Edward Smedley (1788–1836) was an English clergyman known as a miscellaneous writer.
The second son of the Rev. Edward Smedley by his wife Hannah, fourth daughter of George Bellas of Willey, Surrey, was born in the Sanctuary, Westminster, on 12 September 1788. His father held the post of usher of Westminster School from 1774 to 1820, and was a reader of the Rolls Chapel. In 1816 he was made rector of North Bovey and of Powderham in Devon. He died on 8 August 1825.
Edward was sent to Westminster School as a home boarder in 1795, before he had completed his seventh year. He became a king's scholar in 1800, and was elected head to Trinity College, Cambridge, in 1805. He obtained the wooden spoon in 1809, graduating B.A. in the same year, and M.A. in 1812. As a middle bachelor he gained one of the members' prizes for Latin prose in 1810, and in the following year he gained a similar distinction as a senior bachelor. He was elected to a fellowship of Sidney Sussex College in 1812, and won the Seatonian prize for English verse in 1813, 1814, 1827, and 1828.
Smedley was ordained deacon in September 1811, and took priest's orders in the following year. Through his father's old friend, Gerrard Andrewes, Smedley became preacher at St James's Chapel, Tottenham Court Road, and in July 1815 was appointed clerk in orders of St. James's parish, Westminster. Smedley vacated his fellowship on his marriage, on 8 January 1816. Shortly afterwards he became evening lecturer at St Giles's, Camberwell, a post which he held for a few years only. In 1819 he resigned his appointment of clerk in orders of St. James's parish, and took to teaching in addition to his literary and clerical work.
In 1822 he accepted the editorship of the Encyclopædia Metropolitana. He began his duties with the seventh part, and continued to hold the post of editor until his death. Owing to his increasing deafness, he was compelled in 1827 to give up taking pupils, and in the following year he became totally deaf.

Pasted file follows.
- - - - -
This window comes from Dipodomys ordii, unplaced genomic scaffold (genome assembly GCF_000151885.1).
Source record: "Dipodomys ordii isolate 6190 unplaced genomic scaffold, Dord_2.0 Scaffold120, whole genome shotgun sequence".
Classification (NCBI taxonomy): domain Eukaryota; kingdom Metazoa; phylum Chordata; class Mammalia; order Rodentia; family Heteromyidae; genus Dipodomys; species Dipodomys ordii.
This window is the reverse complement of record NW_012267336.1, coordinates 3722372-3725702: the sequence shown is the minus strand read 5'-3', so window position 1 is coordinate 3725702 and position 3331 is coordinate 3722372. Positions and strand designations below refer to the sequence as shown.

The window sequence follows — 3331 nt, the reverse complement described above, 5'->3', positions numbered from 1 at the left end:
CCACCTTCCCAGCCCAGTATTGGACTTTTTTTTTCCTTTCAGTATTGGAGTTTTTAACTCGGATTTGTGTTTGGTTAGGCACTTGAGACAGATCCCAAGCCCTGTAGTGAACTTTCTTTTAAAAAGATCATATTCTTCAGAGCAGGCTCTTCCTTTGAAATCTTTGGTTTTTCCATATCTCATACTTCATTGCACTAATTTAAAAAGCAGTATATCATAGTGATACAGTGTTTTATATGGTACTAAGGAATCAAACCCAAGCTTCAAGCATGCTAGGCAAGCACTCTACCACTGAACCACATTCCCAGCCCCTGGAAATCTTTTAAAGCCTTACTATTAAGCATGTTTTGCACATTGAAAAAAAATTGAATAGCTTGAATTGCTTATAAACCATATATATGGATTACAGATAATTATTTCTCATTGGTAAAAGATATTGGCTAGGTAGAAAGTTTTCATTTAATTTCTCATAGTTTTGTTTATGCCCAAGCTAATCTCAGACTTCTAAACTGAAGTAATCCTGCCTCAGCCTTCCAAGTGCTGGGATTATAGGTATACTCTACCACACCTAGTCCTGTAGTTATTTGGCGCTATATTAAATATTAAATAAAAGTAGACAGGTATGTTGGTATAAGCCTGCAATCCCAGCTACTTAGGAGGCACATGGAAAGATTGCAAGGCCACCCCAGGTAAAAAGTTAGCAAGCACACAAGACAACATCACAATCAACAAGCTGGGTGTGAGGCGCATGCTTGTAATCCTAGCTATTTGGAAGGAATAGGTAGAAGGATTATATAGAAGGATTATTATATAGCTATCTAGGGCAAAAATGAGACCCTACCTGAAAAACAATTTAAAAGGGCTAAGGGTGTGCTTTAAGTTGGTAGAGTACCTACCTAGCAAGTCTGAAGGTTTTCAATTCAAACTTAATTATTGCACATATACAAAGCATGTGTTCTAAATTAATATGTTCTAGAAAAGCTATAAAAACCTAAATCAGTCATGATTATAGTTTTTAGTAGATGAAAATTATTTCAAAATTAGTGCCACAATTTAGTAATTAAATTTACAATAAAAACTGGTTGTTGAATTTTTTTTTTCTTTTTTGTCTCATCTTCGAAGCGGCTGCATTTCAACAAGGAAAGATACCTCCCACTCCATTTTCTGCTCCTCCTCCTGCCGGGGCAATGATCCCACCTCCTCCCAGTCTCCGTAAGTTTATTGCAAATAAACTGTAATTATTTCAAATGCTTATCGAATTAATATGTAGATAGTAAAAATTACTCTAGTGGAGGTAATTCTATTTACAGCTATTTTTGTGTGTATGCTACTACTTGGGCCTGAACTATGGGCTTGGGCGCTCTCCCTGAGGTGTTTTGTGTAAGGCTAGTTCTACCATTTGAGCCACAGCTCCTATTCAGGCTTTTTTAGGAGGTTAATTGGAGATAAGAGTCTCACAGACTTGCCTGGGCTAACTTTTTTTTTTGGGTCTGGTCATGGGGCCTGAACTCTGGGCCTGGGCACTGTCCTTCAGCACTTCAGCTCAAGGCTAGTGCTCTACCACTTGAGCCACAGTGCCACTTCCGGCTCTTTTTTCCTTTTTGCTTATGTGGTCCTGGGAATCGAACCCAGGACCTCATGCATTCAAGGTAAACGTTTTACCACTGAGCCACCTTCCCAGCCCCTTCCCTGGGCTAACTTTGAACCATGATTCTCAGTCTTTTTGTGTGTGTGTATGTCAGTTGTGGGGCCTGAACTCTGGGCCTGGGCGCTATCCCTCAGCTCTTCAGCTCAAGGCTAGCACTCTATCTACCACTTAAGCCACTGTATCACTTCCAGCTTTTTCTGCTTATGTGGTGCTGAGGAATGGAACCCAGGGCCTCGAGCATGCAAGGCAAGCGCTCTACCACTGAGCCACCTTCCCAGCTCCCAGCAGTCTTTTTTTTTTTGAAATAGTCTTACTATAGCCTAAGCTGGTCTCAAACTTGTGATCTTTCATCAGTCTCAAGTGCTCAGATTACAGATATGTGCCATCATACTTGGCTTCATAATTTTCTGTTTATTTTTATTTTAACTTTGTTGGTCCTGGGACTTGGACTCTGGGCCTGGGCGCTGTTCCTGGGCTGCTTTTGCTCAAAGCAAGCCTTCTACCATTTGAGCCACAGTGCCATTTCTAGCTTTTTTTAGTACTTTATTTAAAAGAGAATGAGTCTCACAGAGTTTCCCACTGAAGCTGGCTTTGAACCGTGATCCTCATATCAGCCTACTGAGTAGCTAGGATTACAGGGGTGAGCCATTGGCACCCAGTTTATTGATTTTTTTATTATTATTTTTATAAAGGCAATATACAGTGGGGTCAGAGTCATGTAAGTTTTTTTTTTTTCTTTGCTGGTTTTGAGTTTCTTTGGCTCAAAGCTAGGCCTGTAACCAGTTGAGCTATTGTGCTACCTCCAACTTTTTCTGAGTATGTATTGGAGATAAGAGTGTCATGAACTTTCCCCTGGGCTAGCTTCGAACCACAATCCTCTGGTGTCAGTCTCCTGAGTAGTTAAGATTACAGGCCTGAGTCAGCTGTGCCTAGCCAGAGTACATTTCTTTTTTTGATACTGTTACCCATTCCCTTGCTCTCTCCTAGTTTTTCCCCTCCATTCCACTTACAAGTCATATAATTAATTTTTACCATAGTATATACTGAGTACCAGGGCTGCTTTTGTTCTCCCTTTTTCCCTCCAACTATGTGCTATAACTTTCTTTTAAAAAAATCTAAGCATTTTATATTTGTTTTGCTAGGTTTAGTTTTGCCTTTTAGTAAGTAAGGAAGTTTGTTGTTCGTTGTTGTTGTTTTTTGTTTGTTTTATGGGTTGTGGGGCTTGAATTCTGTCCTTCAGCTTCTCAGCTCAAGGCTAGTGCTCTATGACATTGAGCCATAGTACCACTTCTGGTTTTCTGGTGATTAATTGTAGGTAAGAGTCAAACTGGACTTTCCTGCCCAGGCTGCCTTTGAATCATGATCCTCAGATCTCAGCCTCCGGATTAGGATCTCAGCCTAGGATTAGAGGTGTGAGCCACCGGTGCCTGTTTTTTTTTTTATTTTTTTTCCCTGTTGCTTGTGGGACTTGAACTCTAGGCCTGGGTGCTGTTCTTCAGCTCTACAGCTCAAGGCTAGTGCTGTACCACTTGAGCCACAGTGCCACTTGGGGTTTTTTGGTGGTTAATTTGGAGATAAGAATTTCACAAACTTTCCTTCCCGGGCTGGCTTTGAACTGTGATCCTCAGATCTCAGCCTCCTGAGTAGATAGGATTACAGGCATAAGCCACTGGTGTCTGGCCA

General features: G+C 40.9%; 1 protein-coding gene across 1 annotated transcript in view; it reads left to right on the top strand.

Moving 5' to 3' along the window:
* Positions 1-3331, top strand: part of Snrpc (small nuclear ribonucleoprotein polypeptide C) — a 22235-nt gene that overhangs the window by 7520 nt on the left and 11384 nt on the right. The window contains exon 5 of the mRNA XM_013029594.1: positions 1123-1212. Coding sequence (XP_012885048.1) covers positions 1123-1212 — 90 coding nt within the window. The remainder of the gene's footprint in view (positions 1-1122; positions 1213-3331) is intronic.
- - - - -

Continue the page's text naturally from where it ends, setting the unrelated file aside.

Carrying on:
In 1829 he was collated by the bishop of Lincoln to the prebend of Sleaford, and in 1831 he resigned his preachership at St James's Chapel. In spite of poor health he continued to write until within a few months of his death. He died, after a lingering illness, on 29 June 1836, aged 47, and was buried at Dulwich. By his wife Mary, youngest daughter of James Hume of Wandsworth Common, Surrey, secretary of the customs, he had several children.
Smedley was a frequent contributor to the British Critic and to the Penny Cyclopædia as well as to the ‘Encyclopædia Metropolitana.’ His ‘Poems … with a Selection from his Correspondence and a Memoir of his Life,’ London, 8vo, were published by his widow in 1837. ‘The Tribute: a Collection of Miscellaneous unpublished Poems by various Authors,’ London, 1837, was edited by the Marquess of Northampton for the benefit of Smedley's family.
Smedley also wrote:
- ‘A Few Verses, English and Latin,’ 1812, anon.
- ‘The Death of Saul and Jonathan, a [Seatonian Prize] Poem,’ London, 1814; 2nd ed. London, 1814.
- ‘Jephthah, a [Seatonian Prize] Poem,’ London, 1814.
- ‘Jonah: a Poem,’ London, 1815.
- ‘Prescience, or the Secrets of Divination: a Poem in two parts,’ London, 1816.
- ‘Religio Clerici: a Churchman's Epistle [in verse],’ London, 1818, anon.
- ‘A Churchman's second Epistle [in verse],’ London, 1819, anon.
- ‘The Parson's Choice of Town or Country: an Epistle to a Young Divine [in verse],’ London, 1821.
These last three poems were republished under the title of ‘Religio Clerici: two Epistles by a Churchman, with Notes; a new edition,’ &c., London, 1821.
- ‘Fables of my Garden.’ These were written by Smedley in verse for his children, and were privately printed (see Memoir, p. 346).
- ‘Lux Renata: a Protestant's Epistle [in verse], with Notes,’ London, 1827, anon. This poem had been previously printed privately.
- ‘The Marriage in Cana: a [Seatonian Prize] Poem,’ London, 1828.
- ‘Saul at Endor: a Dramatic Sketch [a Seatonian Prize Poem],’ London, 1829.
- ‘A very short Letter from one old Westminster to another, touching some Matters connected with their School,’ London, 182 anon.
- ‘Sketches from Venetian History,’ London, 1831–2,; 2 vols. anon. These formed vols. xx. and xxxii. of Murray's Family Library, and were reprinted in Harper's ‘Family Library,’ New York, 1844, 2 vols.
- ‘History of the Reformed Religion in France,’ London, 1832–4, 3 vols. These formed vols. iii. vi. and viii. of Rivington's ‘Theological Library,’ and were reprinted in New York, 1834, 3 vols.
- ‘History of France: Part I., from the Final Partition of the Empire of Charlemagne, A.D. 843, to the Peace of Cambray, A.D. 1529,’ London, 1836. This formed vol. x. of the ‘Library of Useful Knowledge.’